This summer, writer Aimee Brown and photographer Justin Bailie traveled to the Gulf Coast to document how the Deepwater Horizon oil spill was impacting the lives of its residents. Now that the well has been capped, the long-term effects of the spill on the environment are still unknown, and the same uncertainty faces the people they met. In this, the last post from the series, Aimee reflects on her decision to visit the coast in the midst of the crisis.
In the dark from my own bed while the rain makes tapping sounds against the metal roof of my coast range cabin, I think of Louisiana.
I think of the fishermen who invited me onto the back of their boat where I learned to clean, behead and eat shrimp caught less than 12 hours earlier. I think of heavy equipment moving across white beaches leaving modern-day dinosaur tracks behind in the sand. Of women who cooked for us and took us home, and of men who offered phone numbers and advice.
As the fire crackles in my home back in Oregon, I think of why we travel and of the causes we take on when we pack our bags and walk out the door. I wonder what would happen if more of us could stop our lives when disaster hit far from home.
When photographer Justin Bailie and I left the Pacific Northwest for the Gulf Coast we didn’t know what we were getting into. Oil had been gushing from the broken well for more than seven weeks. Daily news reports provided a litany of heartbreaking stories and images ranging from brown pelicans dripping in crude to oil executives standing in front of crowds and forgetting that they too were human.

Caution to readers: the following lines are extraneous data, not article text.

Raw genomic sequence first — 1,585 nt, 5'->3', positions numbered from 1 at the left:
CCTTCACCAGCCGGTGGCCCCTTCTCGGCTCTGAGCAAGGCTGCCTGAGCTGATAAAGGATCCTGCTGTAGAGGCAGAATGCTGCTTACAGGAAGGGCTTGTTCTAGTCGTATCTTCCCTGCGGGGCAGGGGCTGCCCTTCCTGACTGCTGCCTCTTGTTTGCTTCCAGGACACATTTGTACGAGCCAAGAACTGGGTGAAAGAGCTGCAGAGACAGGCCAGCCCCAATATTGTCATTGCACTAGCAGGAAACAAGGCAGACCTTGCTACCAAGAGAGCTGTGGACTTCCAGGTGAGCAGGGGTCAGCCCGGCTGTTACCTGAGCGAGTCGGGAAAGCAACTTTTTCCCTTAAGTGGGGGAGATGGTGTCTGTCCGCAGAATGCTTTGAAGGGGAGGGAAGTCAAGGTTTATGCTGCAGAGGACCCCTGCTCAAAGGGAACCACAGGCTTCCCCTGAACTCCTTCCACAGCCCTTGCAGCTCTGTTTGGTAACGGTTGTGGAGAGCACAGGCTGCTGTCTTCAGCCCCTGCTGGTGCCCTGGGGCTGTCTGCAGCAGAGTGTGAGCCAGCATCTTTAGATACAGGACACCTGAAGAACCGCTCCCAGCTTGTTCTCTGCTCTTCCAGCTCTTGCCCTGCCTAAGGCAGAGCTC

We rolled the dice when we got on the road, and then again when we got to Louisiana and started asking strangers about everything from where we should camp and eat, to who we should talk on the bayous. In the thirty days we traveled along the Gulf Coast not once were we led astray.
Despite the length of time we spent there, I don’t have any great tourist stories or pretty anecdotes about quaint shops and cute neighborhoods of southern Louisiana. I can’t tell you about the amazing hotels, parks, hikes, museums or art galleries that I know exist in the region.
What I can tell you about are the people, and the kindness that we encountered, the openness in which we were received. I can tell you that I was overwhelmed by the generosity and courage of individuals with seemingly nothing more to lose. I can tell you that my heart broke then broke again, only to be built back up by love.
- Nat Geo Expeditions
Sometimes traveling is about more than guidebooks and souvenirs. Sometimes it’s about having our eyes opened to a world that’s larger, messier and more beautiful than we could imagine from home.
Read through all of the blog posts in the series, and read Aimee and Justin’s photo slideshow of 10 Lessons from the Gulf Coast.
Photos: Justin Bailie